Just like Jack Bauer wouldn’t go in the field without all the intelligence available to him, neither should you! Studying your competition is like going on a surveillance mission. It helps you identify your competitor’s weaknesses that you can exploit. By collecting information on your rivals, you’re able to craft a strategy and develop a unique selling proposition.
Talk to clients to get information about proposals or offers they’re being offered by your competitors. Getting in touch with customers also gives you a chance to receive feedback and find out what their needs are.
2. Annual reports
Browsing through annual reports gives you an idea of the direction your competition is heading towards.
Marketing materials such brochures can give your technical staff an insight into the products of your competition.
4. Newsletters & press releases
Following your competition’s newsletters and press releases provides information on new product releases and data that might not yet have been made public.
By comparing different business units of your competition, you’re able to identify their strengths and weaknesses more closely. Alternatively you can use the data gained from benchmarking to improve your own business operations.
Researching your competition’s patent portfolio gives you details of their technological abilities. And also help you determine what they’re planning for the future with the patents they are filing.
However according to the US Patent and Trademark Office (USPTO), patents will be made public 18 months after the patent application has been filed. Unless the patent holder decides to publish the patent earlier.
7. Trade shows
Trade shows are the perfect opportunity to take close up look at your competitors products and ask questions from their representatives.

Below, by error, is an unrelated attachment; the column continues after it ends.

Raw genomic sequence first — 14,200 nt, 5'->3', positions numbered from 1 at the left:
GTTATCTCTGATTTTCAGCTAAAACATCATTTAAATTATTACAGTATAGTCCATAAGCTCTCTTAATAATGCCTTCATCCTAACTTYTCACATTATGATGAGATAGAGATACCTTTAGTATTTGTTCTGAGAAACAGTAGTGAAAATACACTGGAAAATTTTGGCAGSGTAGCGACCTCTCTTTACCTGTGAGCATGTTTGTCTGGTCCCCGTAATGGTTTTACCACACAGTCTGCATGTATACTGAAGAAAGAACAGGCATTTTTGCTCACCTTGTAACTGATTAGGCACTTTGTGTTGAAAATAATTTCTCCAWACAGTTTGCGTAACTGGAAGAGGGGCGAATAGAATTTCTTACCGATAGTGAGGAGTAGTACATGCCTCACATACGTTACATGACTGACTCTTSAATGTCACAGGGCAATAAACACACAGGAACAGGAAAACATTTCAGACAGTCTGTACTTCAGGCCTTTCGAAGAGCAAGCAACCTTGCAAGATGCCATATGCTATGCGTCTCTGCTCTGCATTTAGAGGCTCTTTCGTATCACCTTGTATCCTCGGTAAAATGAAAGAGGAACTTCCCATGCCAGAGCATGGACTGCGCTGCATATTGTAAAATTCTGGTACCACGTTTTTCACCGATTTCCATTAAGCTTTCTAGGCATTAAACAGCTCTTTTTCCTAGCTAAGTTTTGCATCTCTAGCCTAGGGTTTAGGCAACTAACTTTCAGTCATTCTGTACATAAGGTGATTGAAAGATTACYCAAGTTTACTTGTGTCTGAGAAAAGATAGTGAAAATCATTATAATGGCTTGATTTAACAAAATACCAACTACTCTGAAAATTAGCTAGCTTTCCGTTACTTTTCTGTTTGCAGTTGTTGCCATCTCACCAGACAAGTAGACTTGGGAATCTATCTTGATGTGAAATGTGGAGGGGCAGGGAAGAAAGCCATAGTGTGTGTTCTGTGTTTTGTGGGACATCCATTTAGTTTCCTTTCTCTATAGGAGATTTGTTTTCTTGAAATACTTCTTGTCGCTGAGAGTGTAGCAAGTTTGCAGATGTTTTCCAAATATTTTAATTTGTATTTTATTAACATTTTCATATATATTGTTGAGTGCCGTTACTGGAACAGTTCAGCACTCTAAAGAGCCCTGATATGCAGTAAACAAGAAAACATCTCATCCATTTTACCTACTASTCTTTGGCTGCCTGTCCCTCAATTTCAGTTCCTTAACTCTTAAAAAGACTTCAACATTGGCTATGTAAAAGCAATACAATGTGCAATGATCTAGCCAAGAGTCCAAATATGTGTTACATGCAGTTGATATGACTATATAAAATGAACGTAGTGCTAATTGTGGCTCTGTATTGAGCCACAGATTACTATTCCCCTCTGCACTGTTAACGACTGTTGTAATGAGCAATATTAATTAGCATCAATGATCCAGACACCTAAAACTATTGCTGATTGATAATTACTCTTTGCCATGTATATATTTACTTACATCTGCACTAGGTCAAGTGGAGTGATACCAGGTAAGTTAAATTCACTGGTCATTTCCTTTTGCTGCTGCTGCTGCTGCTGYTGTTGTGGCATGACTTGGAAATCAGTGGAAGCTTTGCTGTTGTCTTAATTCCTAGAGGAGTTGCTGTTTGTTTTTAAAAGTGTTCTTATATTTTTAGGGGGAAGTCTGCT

This is a chance to socialize with your competitors and learn more about them. It’s also a great way to build strong relationships with others that can open up the possibility of collaboration later down the road.
Partnering up with others on specific projects can make information travel faster and easier between companies. In some cases, this can can the sole reason for collaborating together.
10. Consulting firms
Companies like McKinsey and Gartner publish information about specific industries on their websites. You can get information on sales figures, financial data and details of the latest technology news.
11. Government institutions
Getting in touch with a regulator body can provide you with an overview of the industry. These institutions also publish reports presenting information on specific markets.
12. Blogs, Magazines, Newspapers, Journals
Reading publications is an efficient way to learn about trends in your own industry and also of your competition’s. You can usually find out technical, marketing, financial and industrial data on your rivals. While employment ads can provide a hint to your competitor’s strategy.
13. Internet tracking/Google Alerts
Google Alerts allows you to receive email notifications when new information about your competition appears on the web, such as:
- Press releases
- New product launches
- Trademark & patent application
- Website registrations
- Employment advertisements
- Press coverage
Distributors tend to have more practical information on your competition. However they may not be allowed to talk due to confidentiality agreements. Nevertheless, if they are able to talk to you, suppliers will have a better understanding of your competitor.
Although there are other methods of collecting information on your competition that I haven’t mentioned. This list is a good starting point to start developing your marketing strategy.